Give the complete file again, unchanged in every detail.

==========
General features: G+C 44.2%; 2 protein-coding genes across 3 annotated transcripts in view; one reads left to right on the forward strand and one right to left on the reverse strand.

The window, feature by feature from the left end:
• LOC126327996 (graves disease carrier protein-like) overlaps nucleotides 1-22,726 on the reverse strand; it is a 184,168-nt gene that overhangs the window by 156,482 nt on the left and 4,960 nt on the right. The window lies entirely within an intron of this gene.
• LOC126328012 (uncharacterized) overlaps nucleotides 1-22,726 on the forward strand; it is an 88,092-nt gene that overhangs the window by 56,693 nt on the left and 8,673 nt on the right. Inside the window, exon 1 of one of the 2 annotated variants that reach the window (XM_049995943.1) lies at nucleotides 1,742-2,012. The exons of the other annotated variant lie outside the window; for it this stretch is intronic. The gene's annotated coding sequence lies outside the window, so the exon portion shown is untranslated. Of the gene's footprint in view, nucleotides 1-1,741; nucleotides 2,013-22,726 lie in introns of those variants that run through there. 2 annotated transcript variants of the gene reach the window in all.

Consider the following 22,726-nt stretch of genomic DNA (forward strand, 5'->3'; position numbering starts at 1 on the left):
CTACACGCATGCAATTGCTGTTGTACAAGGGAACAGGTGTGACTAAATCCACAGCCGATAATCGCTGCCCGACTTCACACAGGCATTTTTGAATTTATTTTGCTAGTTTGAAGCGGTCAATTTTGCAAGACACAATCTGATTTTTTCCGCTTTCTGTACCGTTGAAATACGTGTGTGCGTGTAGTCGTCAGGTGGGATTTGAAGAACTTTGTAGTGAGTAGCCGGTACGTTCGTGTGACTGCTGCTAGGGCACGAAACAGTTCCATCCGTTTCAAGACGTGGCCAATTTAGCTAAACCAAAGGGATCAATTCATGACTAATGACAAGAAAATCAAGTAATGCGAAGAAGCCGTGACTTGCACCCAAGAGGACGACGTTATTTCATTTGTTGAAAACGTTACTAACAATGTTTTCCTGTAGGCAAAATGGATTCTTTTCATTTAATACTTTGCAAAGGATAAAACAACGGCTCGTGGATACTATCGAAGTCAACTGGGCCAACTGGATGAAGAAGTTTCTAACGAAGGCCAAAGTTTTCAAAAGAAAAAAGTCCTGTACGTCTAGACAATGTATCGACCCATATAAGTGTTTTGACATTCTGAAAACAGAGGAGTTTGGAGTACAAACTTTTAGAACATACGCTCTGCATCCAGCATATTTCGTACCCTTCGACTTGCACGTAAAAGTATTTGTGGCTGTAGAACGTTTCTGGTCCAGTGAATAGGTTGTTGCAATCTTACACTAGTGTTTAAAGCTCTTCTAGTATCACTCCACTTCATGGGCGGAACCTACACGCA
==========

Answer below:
General features: G+C 44.2%; 2 protein-coding genes across 3 annotated transcripts in view; one reads left to right on the forward strand and one right to left on the reverse strand.

The window, feature by feature from the left end:
• LOC126327996 (graves disease carrier protein-like) overlaps nucleotides 1-22,726 on the reverse strand; it is a 184,168-nt gene that overhangs the window by 156,482 nt on the left and 4,960 nt on the right. The window lies entirely within an intron of this gene.
• LOC126328012 (uncharacterized) overlaps nucleotides 1-22,726 on the forward strand; it is an 88,092-nt gene that overhangs the window by 56,693 nt on the left and 8,673 nt on the right. Inside the window, exon 1 of one of the 2 annotated variants that reach the window (XM_049995943.1) lies at nucleotides 1,742-2,012. The exons of the other annotated variant lie outside the window; for it this stretch is intronic. The gene's annotated coding sequence lies outside the window, so the exon portion shown is untranslated. Of the gene's footprint in view, nucleotides 1-1,741; nucleotides 2,013-22,726 lie in introns of those variants that run through there. 2 annotated transcript variants of the gene reach the window in all.

Consider the following 22,726-nt stretch of genomic DNA (forward strand, 5'->3'; position numbering starts at 1 on the left):
CTACACGCATGCAATTGCTGTTGTACAAGGGAACAGGTGTGACTAAATCCACAGCCGATAATCGCTGCCCGACTTCACACAGGCATTTTTGAATTTATTTTGCTAGTTTGAAGCGGTCAATTTTGCAAGACACAATCTGATTTTTTCCGCTTTCTGTACCGTTGAAATACGTGTGTGCGTGTAGTCGTCAGGTGGGATTTGAAGAACTTTGTAGTGAGTAGCCGGTACGTTCGTGTGACTGCTGCTAGGGCACGAAACAGTTCCATCCGTTTCAAGACGTGGCCAATTTAGCTAAACCAAAGGGATCAATTCATGACTAATGACAAGAAAATCAAGTAATGCGAAGAAGCCGTGACTTGCACCCAAGAGGACGACGTTATTTCATTTGTTGAAAACGTTACTAACAATGTTTTCCTGTAGGCAAAATGGATTCTTTTCATTTAATACTTTGCAAAGGATAAAACAACGGCTCGTGGATACTATCGAAGTCAACTGGGCCAACTGGATGAAGAAGTTTCTAACGAAGGCCAAAGTTTTCAAAAGAAAAAAGTCCTGTACGTCTAGACAATGTATCGACCCATATAAGTGTTTTGACATTCTGAAAACAGAGGAGTTTGGAGTACAAACTTTTAGAACATACGCTCTGCATCCAGCATATTTCGTACCCTTCGACTTGCACGTAAAAGTATTTGTGGCTGTAGAACGTTTCTGGTCCAGTGAATAGGTTGTTGCAATCTTACACTAGTGTTTAAAGCTCTTCTAGTATCACTCCACTTCATGGGCGGAACCTACACGCA